Jump-Starting “Motor Voter”
The National Voter Registration Act of 1993 (NVRA) became known as the “motor voter” law because Section 5 of the law designated motor vehicle offices as voter registration sites. For 20 years Americans have enjoyed the convenience of registering to vote, or updating their registrations, while conducting other business at the DMV.
The NVRA requires that DMVs take specific steps that will make registration extremely convenient for their customers, so that as many eligible Americans as possible will participate in elections. Yet many states DMVs don’t follow these rules. Often through omission rather than articulated policy, they relegate voter registration to a bottom-rung priority, for example, by failing to integrate it into new processes that become available due to technology. One result is that customers conducting online DMV transactions often miss out on the voter registration opportunities that the NVRA mandates they be given.
In short, “motor “voter” is stalling out in many states, and threatening to leave millions of Americans behind.
Project Vote is working with allies to enforce the “motor voter” law across the country, and ensure that states adapt this core voter registration portal to new technologies that have the potential to vastly expand the electorate.
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New Mexico has settled a lawsuit filed by advocacy groups last year over compliance with a law that lets people register to vote at various state agencies, including the Motor Vehicle Division when they get a driver's license. Read more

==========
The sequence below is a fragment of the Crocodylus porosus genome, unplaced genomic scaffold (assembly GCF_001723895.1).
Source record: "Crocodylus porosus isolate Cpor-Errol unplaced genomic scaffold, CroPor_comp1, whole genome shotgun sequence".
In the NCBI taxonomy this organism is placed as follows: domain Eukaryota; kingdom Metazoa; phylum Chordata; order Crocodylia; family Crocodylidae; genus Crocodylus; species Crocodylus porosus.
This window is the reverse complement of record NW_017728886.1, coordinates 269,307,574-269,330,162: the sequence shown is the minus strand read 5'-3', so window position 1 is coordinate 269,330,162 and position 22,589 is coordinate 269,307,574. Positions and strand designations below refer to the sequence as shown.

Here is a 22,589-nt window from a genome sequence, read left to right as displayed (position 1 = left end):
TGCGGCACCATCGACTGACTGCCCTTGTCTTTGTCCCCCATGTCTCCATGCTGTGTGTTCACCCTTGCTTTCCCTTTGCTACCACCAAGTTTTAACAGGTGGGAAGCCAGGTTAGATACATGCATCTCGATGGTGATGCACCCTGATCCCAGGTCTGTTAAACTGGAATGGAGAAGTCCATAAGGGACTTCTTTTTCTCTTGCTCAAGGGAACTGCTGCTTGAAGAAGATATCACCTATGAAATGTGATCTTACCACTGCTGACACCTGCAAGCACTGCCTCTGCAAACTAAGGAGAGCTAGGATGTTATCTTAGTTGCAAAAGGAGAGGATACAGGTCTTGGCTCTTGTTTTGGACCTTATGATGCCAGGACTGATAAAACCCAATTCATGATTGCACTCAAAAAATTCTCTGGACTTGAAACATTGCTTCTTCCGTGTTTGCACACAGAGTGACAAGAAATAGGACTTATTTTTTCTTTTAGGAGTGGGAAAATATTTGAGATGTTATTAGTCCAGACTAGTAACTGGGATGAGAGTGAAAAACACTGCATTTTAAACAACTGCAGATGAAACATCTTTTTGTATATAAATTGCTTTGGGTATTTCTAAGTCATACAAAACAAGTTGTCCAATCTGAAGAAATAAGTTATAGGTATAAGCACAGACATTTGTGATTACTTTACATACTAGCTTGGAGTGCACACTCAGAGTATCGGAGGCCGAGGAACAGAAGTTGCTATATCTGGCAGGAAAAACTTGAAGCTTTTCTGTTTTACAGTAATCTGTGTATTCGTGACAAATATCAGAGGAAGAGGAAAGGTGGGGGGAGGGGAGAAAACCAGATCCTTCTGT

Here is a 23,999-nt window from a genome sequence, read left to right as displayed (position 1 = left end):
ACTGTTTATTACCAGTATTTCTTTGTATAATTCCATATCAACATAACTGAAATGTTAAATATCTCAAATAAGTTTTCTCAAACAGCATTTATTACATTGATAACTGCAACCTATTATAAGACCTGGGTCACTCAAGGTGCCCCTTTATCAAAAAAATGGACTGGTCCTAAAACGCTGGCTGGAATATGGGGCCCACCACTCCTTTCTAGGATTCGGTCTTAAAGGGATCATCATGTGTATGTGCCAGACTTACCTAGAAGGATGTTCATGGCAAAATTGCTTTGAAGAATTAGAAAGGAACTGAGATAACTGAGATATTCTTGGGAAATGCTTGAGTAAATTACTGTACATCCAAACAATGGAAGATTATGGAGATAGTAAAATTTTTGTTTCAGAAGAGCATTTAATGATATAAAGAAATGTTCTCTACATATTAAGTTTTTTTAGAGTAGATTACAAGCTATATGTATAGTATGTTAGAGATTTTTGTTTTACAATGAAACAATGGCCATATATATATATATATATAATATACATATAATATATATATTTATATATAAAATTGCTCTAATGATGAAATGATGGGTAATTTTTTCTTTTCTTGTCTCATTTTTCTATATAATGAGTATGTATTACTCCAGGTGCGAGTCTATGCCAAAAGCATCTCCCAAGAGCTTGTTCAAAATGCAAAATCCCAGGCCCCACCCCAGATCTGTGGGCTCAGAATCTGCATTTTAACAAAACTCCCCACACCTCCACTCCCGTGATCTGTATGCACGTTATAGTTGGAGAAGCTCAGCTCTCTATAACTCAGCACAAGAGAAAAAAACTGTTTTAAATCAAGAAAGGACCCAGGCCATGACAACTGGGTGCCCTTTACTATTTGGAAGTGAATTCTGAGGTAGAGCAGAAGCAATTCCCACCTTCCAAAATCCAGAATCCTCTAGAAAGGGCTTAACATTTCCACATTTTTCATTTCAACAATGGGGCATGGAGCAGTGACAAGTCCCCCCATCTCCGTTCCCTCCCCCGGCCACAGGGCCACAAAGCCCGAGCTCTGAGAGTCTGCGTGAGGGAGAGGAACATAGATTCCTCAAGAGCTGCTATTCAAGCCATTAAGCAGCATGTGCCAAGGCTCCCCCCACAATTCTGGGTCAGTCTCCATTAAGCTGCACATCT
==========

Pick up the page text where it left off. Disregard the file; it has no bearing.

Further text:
Tens of thousands of New Mexico residents who visit state motor vehicle offices will be able to register to vote or update their voter registration information, thanks to a settlement agreement reached last week in a lawsuit to bring the state’s Motor Vehicle Division into compliance with the National Voter Registration Act (NVRA) of 1993. Read more
This policy brief documents various problems with voter registration and outlines pragmatic solutions states can adopt to make registering to vote simple, efficient and transparent. Read more
Today Project Vote is proud to release The NVRA at Fifteen: A Report to Congress, the first comprehensive report evaluating the implementation of this landmark law. Read more
In July 2009, Project Vote and its partners filed suit against officials in New Mexico for violations of the National Voter Registration Act of 1993 (NVRA) Read more
Citing clear evidence that New Mexico public assistance agencies and motor vehicle offices have violated their federally mandated responsibility to offer tens of thousands of New Mexicans each year the opportunity to register to vote, a coalition of voting rights groups filed suit today against officials in New Mexico for violations of the National Voter Registration Act of 1993 (NVRA). Read more
This analysis of litigation under the National Voter Registration Act of 1993 covers key issues including: (1) the constitutionality of the NVRA; (2) public agency registration under Section 7; (3) voter list maintenance under Section 8; (4) designation of certain offices as mandatory agencies under Section 7; (5) voter registration process; and (6) restrictions on third-party registration. Read more
A 2009 review of academic literature on the effectiveness of the National Voter Registration Act. Read more
On Thursday, May 21, Minnesota’s Republican governor Tim Pawlenty vetoed the 21st Century Voter Registration Law (HF1053/SF 0660), which would have expanded the popular “motor voter” law to provide automatic voter registration for any eligible Minnesotans who apply for or renew their driver’s licenses, instruction permits, or identification cards. Read more
The National Voter Registration Act (NVRA) of 1993 dramatically increased the opportunities for eligible Americans to become registered to vote in Federal elections. This document is a short summary of relevant sections, followed by a closer examination of some of the Act’s requirements. Read more